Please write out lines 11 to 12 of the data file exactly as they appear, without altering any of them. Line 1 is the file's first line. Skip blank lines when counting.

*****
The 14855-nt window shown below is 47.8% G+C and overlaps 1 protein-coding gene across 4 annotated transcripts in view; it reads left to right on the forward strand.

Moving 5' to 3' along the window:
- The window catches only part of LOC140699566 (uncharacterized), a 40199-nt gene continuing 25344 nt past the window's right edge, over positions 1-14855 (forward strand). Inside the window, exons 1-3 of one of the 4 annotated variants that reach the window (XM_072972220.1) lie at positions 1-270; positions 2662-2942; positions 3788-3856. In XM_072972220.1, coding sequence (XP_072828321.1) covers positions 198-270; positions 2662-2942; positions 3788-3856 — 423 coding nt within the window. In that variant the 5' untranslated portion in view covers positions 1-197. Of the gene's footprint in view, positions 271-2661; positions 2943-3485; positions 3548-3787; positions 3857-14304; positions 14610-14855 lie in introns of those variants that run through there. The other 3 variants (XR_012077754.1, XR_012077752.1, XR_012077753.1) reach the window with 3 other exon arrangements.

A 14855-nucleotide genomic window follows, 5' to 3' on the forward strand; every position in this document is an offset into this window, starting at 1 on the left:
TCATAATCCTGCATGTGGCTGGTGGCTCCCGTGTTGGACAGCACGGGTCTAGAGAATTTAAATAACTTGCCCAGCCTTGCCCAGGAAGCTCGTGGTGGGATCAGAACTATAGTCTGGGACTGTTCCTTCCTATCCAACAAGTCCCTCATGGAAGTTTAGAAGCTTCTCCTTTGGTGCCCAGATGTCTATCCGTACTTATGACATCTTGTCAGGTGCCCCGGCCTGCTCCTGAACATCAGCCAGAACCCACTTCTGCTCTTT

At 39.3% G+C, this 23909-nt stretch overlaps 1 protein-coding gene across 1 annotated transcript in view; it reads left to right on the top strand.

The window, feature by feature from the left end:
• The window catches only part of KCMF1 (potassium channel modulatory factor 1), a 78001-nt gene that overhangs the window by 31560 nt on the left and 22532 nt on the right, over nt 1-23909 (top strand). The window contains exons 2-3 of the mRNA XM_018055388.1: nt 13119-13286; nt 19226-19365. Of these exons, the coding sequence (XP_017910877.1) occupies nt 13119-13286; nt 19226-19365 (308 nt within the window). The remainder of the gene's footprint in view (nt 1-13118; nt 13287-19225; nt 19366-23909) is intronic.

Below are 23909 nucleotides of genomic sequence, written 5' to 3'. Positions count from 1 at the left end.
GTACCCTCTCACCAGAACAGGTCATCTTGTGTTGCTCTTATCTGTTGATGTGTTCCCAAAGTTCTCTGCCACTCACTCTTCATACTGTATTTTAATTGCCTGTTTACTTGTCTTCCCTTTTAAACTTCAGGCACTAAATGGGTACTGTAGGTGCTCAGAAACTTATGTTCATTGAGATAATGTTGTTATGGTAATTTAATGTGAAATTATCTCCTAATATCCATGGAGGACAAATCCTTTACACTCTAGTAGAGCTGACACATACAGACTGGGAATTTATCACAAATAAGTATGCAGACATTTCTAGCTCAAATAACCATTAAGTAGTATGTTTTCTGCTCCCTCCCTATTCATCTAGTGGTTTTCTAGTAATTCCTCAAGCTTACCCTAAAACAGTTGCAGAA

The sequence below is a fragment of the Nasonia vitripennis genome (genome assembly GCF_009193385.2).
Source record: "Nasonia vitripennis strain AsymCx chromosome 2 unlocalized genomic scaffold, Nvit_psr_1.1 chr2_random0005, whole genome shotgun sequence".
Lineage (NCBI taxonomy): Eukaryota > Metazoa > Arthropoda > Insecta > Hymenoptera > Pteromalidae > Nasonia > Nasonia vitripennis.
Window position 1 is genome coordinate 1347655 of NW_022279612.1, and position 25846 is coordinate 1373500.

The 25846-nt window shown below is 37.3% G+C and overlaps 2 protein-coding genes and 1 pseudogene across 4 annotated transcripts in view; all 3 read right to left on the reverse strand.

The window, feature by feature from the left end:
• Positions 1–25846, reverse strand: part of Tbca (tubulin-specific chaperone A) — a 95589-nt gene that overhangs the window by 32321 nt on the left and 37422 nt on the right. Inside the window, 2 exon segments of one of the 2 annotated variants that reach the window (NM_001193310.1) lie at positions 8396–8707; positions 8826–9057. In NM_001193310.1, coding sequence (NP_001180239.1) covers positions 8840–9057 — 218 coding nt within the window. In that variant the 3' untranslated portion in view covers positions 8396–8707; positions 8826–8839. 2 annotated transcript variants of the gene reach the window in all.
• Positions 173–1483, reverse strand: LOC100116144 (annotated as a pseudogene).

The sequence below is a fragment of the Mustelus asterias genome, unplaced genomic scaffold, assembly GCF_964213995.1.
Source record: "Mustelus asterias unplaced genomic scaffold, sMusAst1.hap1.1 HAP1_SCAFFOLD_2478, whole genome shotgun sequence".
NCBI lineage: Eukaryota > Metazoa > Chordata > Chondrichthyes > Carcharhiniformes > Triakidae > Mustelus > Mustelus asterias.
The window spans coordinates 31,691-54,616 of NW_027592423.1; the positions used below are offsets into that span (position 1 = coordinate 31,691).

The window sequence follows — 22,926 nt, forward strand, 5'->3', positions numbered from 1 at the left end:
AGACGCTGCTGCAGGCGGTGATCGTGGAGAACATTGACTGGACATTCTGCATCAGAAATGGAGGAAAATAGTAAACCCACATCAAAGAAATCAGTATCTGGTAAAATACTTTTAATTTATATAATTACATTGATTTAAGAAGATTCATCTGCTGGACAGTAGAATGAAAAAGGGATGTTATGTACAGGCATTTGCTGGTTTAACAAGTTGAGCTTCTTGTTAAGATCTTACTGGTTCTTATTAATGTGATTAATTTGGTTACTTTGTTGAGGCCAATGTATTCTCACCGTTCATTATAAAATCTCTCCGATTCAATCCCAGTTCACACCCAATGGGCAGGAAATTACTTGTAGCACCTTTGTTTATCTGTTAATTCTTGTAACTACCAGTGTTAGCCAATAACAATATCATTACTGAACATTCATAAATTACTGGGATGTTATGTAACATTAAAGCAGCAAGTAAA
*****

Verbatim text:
The sequence below is a fragment of the Nasonia vitripennis genome (genome assembly GCF_009193385.2).
Source record: "Nasonia vitripennis strain AsymCx chromosome 2 unlocalized genomic scaffold, Nvit_psr_1.1 chr2_random0005, whole genome shotgun sequence".